The press release talks about testing three ways of ‘fixing’ CO2 and converting it into food proteins. Can you provide me with more information on these approaches?

The consortium works with two basic modules to support an integrated process. Module 1 converts CO2 to acetate via a biological and/or electrochemical process. Module 2 is the fermentation process, where acetate is used as carbon source of a food-approved microorganism capable of high-level protein expression or used directly as a food source. As for the CO2 fixation itself, the process is built upon using CO2 from point sources, e.g. breweries, biogas plants or cement factories.

The combined expertise of the consortium includes three technical alternatives for module 1:

The first alternative is production of carbon monoxide (CO) and methanol (MeOH) from CO2 which is then reformed to acetate. The elements in the process are ready for full scale but has not yet been combined into a process for acetate production.  

The second alternative is a 2-step electrocatalytic system, which is still at the higher lab-scale but with potential high efficiency.

The third alternative is a biological process. Acetogenic bacteria convert CO2 and hydrogen directly into acetate. This process is still at pilot-scale level but has the advantage of being able to work with non-purified CO2, for example directly from a biogas plant, and with potentially very high efficiency. More information about the third technical alternative can be found here.

What is the “conversion rate” for the method(s) being used, meaning how much energy needs to be put into the system, to fix a certain quantity of carbon dioxide? [because if you have to put in huge amounts of energy to fix the CO2, then what is the point, if that energy comes from burning fossil fuels?]

The energy requirement for capturing or fixing CO2 from point sources has been reduced significantly during the past years and is not the main energy component of the process. The process will require a significant, but not extraordinary energy input to produce food proteins, and the main energy use will be from the production of hydrogen to reduce the CO2 to acetate.

As always there is no “free lunch,” and to reduce or de-couple the use of land for food production to a fraction of what we currently use, we need energy. The project will focus on integration with renewable energy sources with very low CO2 emissions. A point here is that the development in renewable energy technologies, such as solar and wind power, has driven down the cost of renewable electricity below fossil derived electricity.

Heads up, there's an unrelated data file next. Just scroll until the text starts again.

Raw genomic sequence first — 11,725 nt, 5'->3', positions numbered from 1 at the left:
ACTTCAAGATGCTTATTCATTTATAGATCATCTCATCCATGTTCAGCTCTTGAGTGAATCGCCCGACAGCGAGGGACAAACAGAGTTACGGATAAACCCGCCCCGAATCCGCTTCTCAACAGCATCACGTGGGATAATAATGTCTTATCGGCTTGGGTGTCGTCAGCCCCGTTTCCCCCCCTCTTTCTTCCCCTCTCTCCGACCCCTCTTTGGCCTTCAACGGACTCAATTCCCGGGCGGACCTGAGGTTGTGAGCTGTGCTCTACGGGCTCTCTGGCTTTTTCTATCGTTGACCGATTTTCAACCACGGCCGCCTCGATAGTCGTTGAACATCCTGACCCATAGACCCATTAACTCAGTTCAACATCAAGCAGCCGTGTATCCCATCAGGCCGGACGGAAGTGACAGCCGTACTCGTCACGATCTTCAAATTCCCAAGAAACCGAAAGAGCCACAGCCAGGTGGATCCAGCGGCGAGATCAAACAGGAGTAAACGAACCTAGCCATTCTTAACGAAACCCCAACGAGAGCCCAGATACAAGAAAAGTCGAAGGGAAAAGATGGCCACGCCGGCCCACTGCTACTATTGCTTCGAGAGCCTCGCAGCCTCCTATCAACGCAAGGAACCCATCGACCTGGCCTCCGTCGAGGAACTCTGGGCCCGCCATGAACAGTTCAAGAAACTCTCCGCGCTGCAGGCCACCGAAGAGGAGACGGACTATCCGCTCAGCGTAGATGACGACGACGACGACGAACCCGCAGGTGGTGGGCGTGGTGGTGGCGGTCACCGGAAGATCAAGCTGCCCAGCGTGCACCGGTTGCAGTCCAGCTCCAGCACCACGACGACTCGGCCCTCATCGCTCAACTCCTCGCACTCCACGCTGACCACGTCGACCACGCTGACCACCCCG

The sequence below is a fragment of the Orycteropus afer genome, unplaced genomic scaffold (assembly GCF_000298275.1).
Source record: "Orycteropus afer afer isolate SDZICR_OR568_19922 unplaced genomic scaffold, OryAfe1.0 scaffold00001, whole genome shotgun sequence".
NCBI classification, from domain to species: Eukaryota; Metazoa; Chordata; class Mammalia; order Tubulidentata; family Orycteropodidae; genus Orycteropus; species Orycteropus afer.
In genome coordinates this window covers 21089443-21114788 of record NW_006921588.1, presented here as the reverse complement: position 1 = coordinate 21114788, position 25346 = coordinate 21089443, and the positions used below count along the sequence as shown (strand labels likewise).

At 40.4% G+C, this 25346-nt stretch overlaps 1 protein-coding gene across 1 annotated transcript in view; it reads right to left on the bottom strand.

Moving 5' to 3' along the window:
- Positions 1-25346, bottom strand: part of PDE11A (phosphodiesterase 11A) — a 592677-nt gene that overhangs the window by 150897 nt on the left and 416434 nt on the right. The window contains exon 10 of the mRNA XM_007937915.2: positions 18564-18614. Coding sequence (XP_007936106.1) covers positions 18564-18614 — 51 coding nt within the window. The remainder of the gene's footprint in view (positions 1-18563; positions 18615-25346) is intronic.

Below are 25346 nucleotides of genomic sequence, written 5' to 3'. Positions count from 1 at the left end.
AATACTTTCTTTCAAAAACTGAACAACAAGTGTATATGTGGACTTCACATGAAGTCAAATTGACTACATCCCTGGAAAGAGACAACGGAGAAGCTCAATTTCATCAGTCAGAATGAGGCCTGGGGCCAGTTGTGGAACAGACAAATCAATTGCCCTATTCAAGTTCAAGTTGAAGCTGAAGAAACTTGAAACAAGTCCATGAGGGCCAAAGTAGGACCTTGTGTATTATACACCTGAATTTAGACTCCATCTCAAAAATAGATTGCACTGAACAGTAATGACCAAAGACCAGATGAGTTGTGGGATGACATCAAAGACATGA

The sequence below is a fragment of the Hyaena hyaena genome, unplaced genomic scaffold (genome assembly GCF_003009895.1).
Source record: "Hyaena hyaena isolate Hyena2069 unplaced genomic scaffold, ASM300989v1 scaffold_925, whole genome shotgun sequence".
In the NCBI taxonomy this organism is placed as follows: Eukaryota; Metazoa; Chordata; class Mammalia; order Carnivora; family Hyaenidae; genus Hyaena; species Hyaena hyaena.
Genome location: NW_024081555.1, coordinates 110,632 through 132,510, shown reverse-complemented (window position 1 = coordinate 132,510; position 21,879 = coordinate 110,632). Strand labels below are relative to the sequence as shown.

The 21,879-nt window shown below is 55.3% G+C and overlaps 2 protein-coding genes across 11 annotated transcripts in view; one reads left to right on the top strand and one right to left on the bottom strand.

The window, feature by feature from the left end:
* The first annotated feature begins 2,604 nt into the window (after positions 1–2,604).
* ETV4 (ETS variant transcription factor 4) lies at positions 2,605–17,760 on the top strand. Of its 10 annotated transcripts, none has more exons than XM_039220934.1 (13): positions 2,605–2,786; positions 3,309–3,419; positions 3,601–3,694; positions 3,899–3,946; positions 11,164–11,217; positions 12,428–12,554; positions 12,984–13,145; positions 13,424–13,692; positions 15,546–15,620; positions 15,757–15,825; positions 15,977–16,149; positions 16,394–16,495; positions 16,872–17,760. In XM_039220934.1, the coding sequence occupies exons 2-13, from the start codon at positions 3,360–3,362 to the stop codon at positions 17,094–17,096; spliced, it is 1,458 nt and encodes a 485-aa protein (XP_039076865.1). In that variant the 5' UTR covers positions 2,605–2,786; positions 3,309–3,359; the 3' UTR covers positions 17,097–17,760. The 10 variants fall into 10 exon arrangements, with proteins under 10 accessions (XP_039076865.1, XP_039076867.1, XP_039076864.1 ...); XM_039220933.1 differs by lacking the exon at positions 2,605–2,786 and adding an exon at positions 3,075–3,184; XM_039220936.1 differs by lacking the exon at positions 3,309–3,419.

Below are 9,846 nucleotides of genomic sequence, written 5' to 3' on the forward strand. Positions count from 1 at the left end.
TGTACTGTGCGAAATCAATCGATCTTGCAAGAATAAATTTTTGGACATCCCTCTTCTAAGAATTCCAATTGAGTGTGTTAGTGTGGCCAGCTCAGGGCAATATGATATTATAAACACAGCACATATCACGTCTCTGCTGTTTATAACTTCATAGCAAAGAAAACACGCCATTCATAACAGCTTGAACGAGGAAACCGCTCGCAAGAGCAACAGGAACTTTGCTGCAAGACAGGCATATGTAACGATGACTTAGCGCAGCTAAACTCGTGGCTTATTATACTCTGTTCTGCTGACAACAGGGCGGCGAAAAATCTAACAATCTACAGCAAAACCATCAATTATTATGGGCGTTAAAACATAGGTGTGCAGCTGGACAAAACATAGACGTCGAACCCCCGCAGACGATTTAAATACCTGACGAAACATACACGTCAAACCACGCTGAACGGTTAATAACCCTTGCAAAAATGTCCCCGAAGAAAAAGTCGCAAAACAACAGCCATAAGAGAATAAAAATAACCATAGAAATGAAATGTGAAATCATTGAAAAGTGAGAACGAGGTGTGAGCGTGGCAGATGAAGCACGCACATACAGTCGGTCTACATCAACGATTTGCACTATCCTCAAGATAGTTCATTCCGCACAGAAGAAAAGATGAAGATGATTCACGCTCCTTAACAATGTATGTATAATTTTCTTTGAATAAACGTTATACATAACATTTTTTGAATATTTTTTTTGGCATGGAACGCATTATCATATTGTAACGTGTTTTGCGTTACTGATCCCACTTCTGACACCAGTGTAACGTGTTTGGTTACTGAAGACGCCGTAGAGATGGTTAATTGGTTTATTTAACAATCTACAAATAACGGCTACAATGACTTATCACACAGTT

With the upcoming CO2 taxation, the competitiveness of renewable energy technologies will increase further. The CO2/acetate project is at the very frontline of our current technologies and infrastructures within the food and energy areas. We are so to speak pushing the envelope to accelerate and mature CO2 technologies. We need them to be ready, as our energy system is transformed and decarbonized.

Are there any academic papers on the methods being tested?

In 2019 Professor Lars Angenent demonstrated for the first time that this technology makes it possible to convert CO₂ into edible proteins. Lars Angenent is a professor of climate biotechnology at the University of Tübingen in Germany and a part-time professor at Aarhus University – a partner in the consortium. He has published the following scientific article about this result:
Power-to-protein: converting renewable electric power and carbon dioxide into single cell protein with a two-stage bioprocess

The following year, he published a scientific article, in which he could demonstrate how efficient his technology was compared with other methods. Read the article here:
Power-to-Protein: Carbon Fixation with Renewable Electric Power to Feed the World.

Are any of the three funded technologies at the stage where they have produced an edible human protein that can be used (or is being used) to make food?

The technologies vary from early pilot-level to full-scale ready. The ambition of the consortium is to upscale and integrate all of the technical alternatives to demonstration scale or beyond within two years. However, for the protein fermentation platform the basic technology is ready for production at the +100 kilo tons scale.

The consortium’s end goal is to enable a balanced, nutrient rich products compatible with current diets. To ensure that the proteins developed in the consortium are fully optimized for human consumption, food science experts from the University of Aarhus is part of the consortium. Examples of potential food products are milk proteins for dairy production and tofu or seitan type protein foods.

n consumption, food science experts from the University of Aarhus is part of the consortium. Examples of potential food products are milk proteins for dairy production and tofu or seitan type protein foods.

Jim Cornall is editor of Future Food Today and publisher at Ayr Coastal Media. He is an award-winning writer, editor, photographer, broadcaster, designer and author. Contact Jim here.